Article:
Thursday, 30 April 2015

That all houses be bomb shelters and also be made of gold

It really isn't all that puzzling why Councils run such pedantic building consenting rules if they're on the hook for all the downside costs if anybody doesn't bother getting a building inspection report later on.

Here's the NBR's Victoria Young:
Auckland Council says it has reservations over a High Court decision which means it has to pay $25 million to leaky building owners.
Claims manager Sally Grey says the decision is “complex and lengthy” and the council will take time to consider an appeal.
Justice Murray Gilbert ruled substantially in favour of apartment owners in the Nautilus apartment building case.
The lawyer who took the suit, Tim Rainey, says Auckland Council will be left with the bill as other defendants in the case have been relieved of liability or are unable to pay.
Read the whole thing. Fixing liability here and legislating around the Supreme Court ruling on leaky buildings might be important.


  1. I don't know about the Nautilus. But I, foolishly in hindsight, bought an apartment with my eyes wide open about leaky buildings. This apartment had solid concrete walls and concrete tile roof. That shouldn't leak.
    As it turned out, the North Shore Council inspectors gave it a Code Compliance Certificate, even though it did not comply with their own requirements (eg slope on decks). Water eventually got in. Auckland Council are now in the gun.
    The problem is not gold-plating. The problem is councils certifying buildings as "up to standard" when they were not.
    Should that be a council role (and liability)? Why not farm it out to insurance companies and their inspectors, as they are professionals at assessing risk?

  2. Actually concrete is very 'leaky' unless treated in special ways.

  3. Enjoyed your article and was motivated to go and read the court ruling. So I can report that the council is on the hook for nothing other than their own negligence and incompetence. You get the sense that the council at the time was very much out of its depth when it issued the consent and approval for what was a very substantial building. I can also let you know that people who purchased unts in this building did get inspection reports and did inspect LIMs etc. As the judge puts it a prudent buyer would not have found information that "disclosed any information that would alert a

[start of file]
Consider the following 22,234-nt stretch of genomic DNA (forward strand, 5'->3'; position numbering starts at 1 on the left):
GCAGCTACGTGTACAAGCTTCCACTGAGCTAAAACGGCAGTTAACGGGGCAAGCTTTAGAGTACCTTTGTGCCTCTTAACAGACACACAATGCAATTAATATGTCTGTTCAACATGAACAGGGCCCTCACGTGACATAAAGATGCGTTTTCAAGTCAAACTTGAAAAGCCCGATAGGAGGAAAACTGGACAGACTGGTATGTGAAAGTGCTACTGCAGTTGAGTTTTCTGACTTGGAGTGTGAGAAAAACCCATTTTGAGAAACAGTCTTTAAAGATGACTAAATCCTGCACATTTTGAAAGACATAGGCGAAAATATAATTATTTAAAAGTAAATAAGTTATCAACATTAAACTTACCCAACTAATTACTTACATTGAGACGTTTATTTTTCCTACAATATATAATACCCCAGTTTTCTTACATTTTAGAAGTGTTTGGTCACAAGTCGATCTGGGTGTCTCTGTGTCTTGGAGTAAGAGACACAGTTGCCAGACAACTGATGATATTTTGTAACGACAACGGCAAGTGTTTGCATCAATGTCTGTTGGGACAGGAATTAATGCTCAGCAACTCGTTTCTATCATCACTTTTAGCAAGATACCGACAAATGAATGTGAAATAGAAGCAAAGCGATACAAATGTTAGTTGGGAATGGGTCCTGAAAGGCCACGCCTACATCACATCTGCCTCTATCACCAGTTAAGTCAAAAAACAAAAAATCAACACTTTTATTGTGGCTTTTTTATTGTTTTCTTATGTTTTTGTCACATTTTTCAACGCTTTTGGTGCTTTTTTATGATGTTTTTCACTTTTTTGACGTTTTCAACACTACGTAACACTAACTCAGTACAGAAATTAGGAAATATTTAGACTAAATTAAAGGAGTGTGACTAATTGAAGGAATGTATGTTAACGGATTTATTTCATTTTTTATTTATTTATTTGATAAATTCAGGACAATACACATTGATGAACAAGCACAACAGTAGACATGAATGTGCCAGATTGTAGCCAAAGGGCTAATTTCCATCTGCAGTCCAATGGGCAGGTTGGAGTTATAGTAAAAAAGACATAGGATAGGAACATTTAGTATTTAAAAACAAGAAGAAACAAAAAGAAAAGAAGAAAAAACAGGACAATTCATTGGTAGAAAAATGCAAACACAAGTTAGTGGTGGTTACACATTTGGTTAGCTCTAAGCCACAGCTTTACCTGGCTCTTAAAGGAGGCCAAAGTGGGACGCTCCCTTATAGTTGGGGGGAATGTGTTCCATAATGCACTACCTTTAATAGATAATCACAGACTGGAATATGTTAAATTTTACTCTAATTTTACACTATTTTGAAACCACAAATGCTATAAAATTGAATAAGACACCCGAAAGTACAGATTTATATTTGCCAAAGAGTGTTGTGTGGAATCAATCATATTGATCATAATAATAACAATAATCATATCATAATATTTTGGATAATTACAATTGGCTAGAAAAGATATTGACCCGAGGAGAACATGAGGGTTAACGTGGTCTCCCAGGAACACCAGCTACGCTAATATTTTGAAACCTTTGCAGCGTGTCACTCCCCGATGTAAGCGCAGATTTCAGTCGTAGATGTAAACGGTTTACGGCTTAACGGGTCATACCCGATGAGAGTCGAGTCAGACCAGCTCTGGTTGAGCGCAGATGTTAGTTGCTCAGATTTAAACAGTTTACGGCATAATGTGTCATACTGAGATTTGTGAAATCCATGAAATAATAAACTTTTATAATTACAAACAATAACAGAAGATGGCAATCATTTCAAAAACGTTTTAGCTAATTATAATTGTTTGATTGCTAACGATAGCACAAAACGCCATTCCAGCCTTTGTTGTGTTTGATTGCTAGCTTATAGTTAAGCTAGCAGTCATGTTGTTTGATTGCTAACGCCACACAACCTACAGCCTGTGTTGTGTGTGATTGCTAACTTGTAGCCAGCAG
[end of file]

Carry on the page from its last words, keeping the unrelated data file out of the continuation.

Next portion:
purchaser to the prospect of the defects." There was one exception where the judge says owners did contribute to their own woes, but most did not. Nor does the judge say that the council is liable for all the problems of this building. But they are liable for the results when they said the cladding was OK, when it seems it was not - and was easily seen to be not installed properly. They are also liable when they said the plans met the building code (in order to be given the consent originally), but in respect of important elements in the building there were no plans!! Possibly a bit sad for Auckland ratepayers, they inherit this cost as a result of the amalgamation.

  4. It will be very interesting to see whether AC appeal. The vast majority of leaky buildings probably weren't the fault of councils and they have ended up on the hook apparently onbly because they are the "last man standing".

    The history of the sorry saga starts in 1991 when bi-partisan legislation stripped all councils of the autonomy they had had up till then to set and administer building codes. The legal authority to set building codes and standards passed then to the Building Industry Authority, a government body set up for the purpose.

    From then until 2004 councils basically only administered the code although they still bore a ten-year liability for defects. During that period field inspectors could approve variations to the consented plan as long as the variations also complied with code. In hindsight that was probably a mistake.

    But the point is that during 1991-2004 no council could have withstood a legal challenge from a builder had they refused to consent a plan that complied with the products and methods approved by the BIA. So even if the experienced hands at a council knew that a building might end up with watertightness problems they had no choice but to approve the plan and issue the Certificate of Code Compliance if the building complied with the code.